Banking’s View of the Fintech Challenge
In a report published by the Economist Intelligence Unit, over 100 senior bankers and 100 fintech executives were interviewed to ascertain the likely landscape for the retail banking industry over the next five years. When bankers were asked how fintech may disrupt the banking industry, more than 90% of bankers believed that fintech firms will have a significant impact on the future landscape of banking, with more than a third believing that fintech will win an equal share (24%) or even dominate the market (20%).
When asked about banking’s response to the fintech challenge, a majority of bankers (54%) believe that banks are either ignoring the challenge or that they “talk about disruption, but are not making changes”. Interestingly, an even larger percentage of fintech executives (59%) agree with them.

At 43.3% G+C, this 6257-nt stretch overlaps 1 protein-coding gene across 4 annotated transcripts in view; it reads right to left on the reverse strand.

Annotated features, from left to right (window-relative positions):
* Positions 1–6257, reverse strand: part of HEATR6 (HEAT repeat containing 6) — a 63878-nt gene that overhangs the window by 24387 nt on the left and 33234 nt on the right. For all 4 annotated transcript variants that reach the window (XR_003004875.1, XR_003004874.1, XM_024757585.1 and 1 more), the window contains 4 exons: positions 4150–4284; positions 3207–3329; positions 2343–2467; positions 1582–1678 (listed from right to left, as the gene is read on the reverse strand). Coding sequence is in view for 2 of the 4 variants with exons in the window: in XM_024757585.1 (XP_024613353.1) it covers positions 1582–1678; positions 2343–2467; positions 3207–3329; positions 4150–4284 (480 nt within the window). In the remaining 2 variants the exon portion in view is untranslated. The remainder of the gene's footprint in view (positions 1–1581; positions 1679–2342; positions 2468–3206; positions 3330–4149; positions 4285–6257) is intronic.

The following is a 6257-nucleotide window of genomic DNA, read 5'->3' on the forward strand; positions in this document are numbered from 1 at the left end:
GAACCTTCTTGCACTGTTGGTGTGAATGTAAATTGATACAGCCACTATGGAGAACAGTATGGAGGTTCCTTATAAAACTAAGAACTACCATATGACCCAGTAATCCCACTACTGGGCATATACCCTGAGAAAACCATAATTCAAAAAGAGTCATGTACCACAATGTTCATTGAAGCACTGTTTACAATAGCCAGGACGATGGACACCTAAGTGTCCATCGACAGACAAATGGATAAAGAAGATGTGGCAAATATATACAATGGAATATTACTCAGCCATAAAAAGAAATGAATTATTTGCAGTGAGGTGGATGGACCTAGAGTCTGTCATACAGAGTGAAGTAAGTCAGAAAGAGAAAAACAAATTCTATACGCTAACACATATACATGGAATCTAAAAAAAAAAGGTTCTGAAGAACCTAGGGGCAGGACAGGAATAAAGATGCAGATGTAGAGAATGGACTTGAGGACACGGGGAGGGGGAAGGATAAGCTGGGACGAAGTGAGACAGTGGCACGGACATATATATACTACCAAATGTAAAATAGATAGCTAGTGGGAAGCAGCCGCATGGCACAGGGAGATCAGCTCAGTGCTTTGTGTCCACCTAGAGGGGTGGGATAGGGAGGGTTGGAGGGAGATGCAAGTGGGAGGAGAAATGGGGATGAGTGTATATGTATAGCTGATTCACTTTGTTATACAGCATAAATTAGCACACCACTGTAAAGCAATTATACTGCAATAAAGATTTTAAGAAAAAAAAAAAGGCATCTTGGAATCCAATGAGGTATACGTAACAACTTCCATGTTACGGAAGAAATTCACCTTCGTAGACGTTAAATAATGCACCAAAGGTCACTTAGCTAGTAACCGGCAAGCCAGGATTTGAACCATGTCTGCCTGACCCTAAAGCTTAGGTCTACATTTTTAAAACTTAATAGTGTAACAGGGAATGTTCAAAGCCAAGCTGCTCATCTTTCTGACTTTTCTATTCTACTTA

Bankers see the primary barriers to developing an adequate response to the fintech challenge as the combination of a lack of a clear digital strategy, an underlying culture unsuited to rapid change, and the inability to attract top technological talent. An ongoing challenge to the banking industry is the legacy technology systems which in many cases date back to the 1970s or 1980s.
When bankers were asked about the strengths of the industry, the reputation for trust and stability topped the list, with the advantage of current customer relationships and loyalty also being important. The EIU report notes that regulation presents a double-edged sword to banks, with a majority of bankers (56%) believing that regulation protects banks, while 62% believe that regulation also restricts banks in the response to fintech.